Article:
Buzzing around in the lounge this cloudy morning there is the hymenoptera: the yellowjacket. Very few living things are possessed of a greater innate quality of menace. Even the manner in which the hymenoptera breathes, its black and yellow abdomen pulsating, is menacing.

            The secretary referred to near the outset of this story is a woman who is tall and thin and not very pretty, but the philosophy student, likewise initially referred to and likewise tall and thin and not very pretty, and who has a beautiful life—one means to say “wife”— has considered wanting to have sex with the secretary for reasons which have nothing to do with anything other than the having of sex with a woman who is neither his wife nor his life.

            So we see here the very little love and the echo of the muffled longing. We’ve already considered the terminal velocity of a leaping student.

            The philosophy student is between classes this cloudy morning and ought to be studying in some quiet, far corner of the Library Building that stands just a hop, a skip, and a leap away from the Humanities Building, but he is in the lounge. The secretary, worried expression on her face of less-than-wifely-beauty, has told him of the hymenoptera. He has immediately sensed an opportunity for what may appear to be some sort of chivalric behavior. (He is young and of the Idealistic school of philosophers, while at the same time horny as a hound-dog.) He will open the sliding glass door and convince, through appropriate gesture (the waving of arms), the hymenoptera to leave. He hopes to be able to accomplish this without himself being injured by the hymenoptera’s highly-evolved ability to defend itself: the frightful ovipositor modified for stinging and outfitted with venom in what would seem an almost perverse vengeance for the non-regal social insect’s inability to lay eggs.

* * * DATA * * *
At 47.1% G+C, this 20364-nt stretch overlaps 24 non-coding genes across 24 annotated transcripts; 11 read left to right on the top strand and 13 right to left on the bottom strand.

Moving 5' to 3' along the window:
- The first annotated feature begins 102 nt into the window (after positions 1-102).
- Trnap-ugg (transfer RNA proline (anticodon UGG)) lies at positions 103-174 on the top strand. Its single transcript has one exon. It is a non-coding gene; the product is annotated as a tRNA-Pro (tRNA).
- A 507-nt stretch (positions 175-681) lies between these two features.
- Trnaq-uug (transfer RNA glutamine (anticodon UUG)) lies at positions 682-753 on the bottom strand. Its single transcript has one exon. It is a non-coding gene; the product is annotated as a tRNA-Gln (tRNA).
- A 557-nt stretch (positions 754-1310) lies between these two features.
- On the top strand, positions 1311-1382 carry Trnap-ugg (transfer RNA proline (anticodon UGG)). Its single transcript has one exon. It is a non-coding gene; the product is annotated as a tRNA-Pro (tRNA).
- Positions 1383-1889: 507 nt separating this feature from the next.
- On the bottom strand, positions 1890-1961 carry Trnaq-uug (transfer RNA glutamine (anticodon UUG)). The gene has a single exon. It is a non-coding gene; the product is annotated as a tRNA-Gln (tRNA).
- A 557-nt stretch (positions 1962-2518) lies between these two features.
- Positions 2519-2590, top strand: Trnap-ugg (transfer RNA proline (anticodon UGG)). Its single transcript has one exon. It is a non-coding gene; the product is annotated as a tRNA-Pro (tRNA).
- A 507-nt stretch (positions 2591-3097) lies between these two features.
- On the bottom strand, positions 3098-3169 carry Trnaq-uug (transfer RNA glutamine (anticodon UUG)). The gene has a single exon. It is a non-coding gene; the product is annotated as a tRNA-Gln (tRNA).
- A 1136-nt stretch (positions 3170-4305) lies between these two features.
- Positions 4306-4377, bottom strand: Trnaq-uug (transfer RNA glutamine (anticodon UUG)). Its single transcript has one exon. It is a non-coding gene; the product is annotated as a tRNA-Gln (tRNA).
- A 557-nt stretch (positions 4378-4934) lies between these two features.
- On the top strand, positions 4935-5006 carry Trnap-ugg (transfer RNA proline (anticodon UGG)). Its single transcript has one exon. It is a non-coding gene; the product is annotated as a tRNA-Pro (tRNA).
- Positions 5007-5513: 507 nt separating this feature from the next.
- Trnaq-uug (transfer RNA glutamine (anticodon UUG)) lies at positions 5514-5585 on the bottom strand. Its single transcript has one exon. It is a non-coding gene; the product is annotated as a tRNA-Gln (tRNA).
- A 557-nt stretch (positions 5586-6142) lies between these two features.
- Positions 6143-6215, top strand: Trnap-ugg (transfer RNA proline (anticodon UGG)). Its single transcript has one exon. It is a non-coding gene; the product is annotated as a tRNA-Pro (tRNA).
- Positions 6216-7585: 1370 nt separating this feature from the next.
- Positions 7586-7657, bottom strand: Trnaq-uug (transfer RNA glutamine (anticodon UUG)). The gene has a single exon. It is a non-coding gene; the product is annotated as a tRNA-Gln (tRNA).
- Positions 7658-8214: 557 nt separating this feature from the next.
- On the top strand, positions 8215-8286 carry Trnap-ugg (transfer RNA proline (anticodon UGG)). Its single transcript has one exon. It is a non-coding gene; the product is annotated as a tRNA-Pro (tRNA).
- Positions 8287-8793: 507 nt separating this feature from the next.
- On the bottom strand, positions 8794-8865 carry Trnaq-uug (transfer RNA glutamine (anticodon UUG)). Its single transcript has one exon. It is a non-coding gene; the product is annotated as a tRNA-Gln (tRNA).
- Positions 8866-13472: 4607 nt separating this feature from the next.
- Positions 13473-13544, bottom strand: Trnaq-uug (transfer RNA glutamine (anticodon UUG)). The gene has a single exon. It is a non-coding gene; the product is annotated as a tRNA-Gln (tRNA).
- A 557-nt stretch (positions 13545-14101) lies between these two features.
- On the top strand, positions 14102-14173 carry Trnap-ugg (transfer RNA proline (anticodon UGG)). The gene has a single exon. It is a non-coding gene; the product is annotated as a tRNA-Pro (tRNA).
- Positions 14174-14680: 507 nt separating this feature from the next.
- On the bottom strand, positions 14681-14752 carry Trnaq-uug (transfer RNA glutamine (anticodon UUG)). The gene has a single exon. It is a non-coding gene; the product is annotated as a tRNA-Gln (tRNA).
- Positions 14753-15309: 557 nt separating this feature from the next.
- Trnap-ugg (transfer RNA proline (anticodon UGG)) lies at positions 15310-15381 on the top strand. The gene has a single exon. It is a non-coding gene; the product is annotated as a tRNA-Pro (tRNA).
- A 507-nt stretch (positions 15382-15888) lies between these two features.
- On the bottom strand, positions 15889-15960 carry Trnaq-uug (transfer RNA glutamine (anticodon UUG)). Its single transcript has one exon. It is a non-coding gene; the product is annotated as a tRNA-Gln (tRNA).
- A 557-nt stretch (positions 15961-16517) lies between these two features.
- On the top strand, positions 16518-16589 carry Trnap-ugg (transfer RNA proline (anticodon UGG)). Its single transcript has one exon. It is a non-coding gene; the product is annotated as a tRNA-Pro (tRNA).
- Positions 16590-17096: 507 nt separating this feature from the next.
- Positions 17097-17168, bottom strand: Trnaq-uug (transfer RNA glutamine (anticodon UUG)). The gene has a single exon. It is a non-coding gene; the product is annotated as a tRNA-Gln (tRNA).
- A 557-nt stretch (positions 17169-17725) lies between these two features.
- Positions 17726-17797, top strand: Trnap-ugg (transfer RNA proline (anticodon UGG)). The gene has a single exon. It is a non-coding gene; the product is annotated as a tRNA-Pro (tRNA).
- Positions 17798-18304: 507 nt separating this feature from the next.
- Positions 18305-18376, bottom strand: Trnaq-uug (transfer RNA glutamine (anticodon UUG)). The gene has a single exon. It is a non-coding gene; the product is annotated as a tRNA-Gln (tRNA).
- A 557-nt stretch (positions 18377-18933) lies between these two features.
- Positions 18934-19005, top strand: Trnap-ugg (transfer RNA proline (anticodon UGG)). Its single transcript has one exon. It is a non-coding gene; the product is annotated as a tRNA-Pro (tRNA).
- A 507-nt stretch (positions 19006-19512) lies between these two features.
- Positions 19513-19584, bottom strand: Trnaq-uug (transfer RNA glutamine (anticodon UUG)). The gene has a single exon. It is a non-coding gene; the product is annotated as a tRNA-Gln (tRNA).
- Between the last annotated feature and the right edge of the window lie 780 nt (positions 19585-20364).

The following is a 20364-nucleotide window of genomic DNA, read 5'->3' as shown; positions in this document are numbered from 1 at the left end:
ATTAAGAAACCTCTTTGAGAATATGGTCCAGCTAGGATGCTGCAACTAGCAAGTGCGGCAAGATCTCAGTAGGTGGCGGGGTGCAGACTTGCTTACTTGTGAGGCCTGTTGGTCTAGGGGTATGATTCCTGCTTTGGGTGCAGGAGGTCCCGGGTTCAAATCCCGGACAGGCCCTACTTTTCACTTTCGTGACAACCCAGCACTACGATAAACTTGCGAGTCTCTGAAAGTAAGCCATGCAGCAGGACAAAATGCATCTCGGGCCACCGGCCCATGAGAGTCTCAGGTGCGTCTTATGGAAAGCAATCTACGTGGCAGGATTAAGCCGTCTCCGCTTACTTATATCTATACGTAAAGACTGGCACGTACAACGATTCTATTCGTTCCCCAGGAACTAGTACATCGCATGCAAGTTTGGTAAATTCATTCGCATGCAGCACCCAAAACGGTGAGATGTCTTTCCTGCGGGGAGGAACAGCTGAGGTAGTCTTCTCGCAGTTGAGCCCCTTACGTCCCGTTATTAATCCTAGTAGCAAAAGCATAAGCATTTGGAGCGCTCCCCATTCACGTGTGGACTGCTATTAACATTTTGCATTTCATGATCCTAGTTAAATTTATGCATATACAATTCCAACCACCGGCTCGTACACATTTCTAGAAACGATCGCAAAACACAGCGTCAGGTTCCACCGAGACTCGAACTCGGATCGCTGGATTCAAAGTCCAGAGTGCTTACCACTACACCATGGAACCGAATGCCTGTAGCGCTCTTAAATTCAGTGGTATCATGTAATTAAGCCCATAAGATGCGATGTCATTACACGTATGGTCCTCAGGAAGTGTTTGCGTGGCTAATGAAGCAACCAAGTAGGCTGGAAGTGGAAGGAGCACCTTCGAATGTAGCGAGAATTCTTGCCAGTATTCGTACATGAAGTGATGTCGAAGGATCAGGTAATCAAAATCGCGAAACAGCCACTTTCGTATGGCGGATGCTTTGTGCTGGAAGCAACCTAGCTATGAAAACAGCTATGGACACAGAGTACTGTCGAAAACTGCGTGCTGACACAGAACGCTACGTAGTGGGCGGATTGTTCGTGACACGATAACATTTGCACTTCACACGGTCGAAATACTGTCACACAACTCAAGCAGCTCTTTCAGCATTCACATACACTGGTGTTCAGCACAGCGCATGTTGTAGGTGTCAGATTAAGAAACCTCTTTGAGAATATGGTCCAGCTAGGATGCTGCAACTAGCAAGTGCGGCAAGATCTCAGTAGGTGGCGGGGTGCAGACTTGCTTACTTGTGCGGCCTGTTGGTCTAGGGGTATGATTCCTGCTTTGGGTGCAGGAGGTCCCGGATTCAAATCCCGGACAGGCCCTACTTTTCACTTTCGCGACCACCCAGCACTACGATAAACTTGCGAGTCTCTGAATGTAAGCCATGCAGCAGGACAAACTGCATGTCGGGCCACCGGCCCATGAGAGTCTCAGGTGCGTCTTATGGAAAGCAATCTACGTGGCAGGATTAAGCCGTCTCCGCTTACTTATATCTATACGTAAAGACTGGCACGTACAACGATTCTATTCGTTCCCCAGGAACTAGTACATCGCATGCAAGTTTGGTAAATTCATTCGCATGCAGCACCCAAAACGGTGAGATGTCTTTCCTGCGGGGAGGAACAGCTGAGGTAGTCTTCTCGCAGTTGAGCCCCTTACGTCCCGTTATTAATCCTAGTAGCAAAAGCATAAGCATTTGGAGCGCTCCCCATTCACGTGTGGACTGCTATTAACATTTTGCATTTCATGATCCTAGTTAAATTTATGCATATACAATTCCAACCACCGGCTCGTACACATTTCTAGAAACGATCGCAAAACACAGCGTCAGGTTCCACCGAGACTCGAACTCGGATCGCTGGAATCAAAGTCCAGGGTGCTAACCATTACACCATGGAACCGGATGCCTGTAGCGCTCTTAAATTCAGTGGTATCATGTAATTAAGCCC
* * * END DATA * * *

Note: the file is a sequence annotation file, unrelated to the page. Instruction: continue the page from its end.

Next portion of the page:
He opens the door. The hymenoptera buzzes about the lounge, landing here, landing there. The philosophy student waves his arms, holding notebooks in his hands. The right hand holds the slender notebook he uses in his Studies in Pre-Socratic Speculation class, which class meets just after the break of day on Mondays and Tuesdays, while the left holds the somewhat fatter notebook he uses in Deconstructing the Space-Time Continuum, a seminar which may meet as many as five or six nights a week, but that has not yet been determined. The covers and pages of these notebooks flap and flutter as he waves them about. The hymenoptera pays him no attention that he can discern, though the face of any yellowjacket could be said to be an inscrutable mask, not unlike the face of God.